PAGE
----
Oil prices should stabilise in the second half of 2015 as consumers respond to a period of much cheaper fuel, a Reuters’ poll of analysts showed on Tuesday. The survey of 34 analysts also predicted that oil prices would rise in 2016 and 2017. The survey showed that the North Sea Brent crude LCOc1 would average $59.20 a barrel in 2015, up from around $55 a barrel. Brent is expected to rise to $72.10 in 2016 and $78.70 in 2017, the poll showed.
Oil prices fell more than 60 per cent between June 2014 and January, and although they have recovered a little since then, they are still around half their level a year ago. A London-based consultancy, Energy Aspects, expects world oil demand to rise by up to 1.5 million barrels per day this year. “That’s double the rate of oil demand growth seen last year. “Strength is broad-based,” Energy Aspects analyst Virendra Chauhan told Reuters Global Oil Forum.
Intesa Sanpaolo analyst Daniela Corsini agreed, saying the rise in consumption appeared to be worldwide. “Global oil demand will surprise, driven by the United States, China and emerging Asia,” Corsini said. Increasing demand should help absorb any extra oil coming onto the market from Iran, if it can agree a nuclear deal with the West that would bring an end to sanctions. And some analysts see demand outstripping supply.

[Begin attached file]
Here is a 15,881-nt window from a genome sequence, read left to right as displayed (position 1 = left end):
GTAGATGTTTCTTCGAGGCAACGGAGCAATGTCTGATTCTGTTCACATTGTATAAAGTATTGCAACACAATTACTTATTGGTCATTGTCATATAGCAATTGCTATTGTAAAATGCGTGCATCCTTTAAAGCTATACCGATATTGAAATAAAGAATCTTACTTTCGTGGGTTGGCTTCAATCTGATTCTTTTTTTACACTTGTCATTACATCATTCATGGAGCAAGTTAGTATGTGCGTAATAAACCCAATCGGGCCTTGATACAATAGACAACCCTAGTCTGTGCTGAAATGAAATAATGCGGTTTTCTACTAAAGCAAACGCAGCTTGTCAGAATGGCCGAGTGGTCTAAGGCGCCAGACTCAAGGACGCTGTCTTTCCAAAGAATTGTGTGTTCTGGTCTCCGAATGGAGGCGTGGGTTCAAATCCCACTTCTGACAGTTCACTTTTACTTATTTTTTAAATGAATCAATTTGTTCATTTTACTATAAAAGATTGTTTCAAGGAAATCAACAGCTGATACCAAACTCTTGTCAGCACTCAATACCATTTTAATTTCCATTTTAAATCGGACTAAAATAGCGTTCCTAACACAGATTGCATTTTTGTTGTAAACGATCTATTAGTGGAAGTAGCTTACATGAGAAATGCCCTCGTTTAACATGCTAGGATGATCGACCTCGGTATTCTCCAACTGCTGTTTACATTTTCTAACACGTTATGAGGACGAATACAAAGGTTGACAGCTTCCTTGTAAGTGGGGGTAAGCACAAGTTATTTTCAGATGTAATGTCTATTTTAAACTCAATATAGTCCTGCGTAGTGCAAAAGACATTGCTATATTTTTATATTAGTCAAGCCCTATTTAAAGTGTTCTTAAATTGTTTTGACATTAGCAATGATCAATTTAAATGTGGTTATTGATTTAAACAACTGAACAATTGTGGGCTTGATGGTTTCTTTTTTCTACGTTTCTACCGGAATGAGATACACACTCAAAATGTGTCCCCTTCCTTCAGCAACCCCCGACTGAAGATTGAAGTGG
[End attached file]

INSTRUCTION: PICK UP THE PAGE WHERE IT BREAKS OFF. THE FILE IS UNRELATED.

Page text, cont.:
“The global market is expected to move into supply deficit in the second half (this year), with that deficit reaching 1 million bpd in the fourth quarter,” Standard Chartered analyst Paul Horsnell said. Standard Chartered, one of the most bullish banks, expects Brent to average $76.00 in 2015. Twenty of the 32 analysts who contributed to both the February and March Reuters polls left their 2015 Brent forecasts unchanged.
European investment bank, Barclays, raised its Brent forecast for 2015 by $7 to $51, the biggest increase by any contributor. The poll forecasts U.S. light crude CLc1 will average $53.60 a barrel this year and $66.50 in 2016. But on Monday, oil prices slipped as officials from Iran and six world powers discussed a possible deal over Tehran’s nuclear programme.
Brent crude was down 5 cents to close at $56.36 a barrel while U.S. crude dropped 10 cents to close at $48.77. A successful deal could bring an end to sanctions and allow an increase in Iranian oil exports. The two sides in the talks have until the end of Tuesday to come up with an agreement at talks in Lausanne, Switzerland.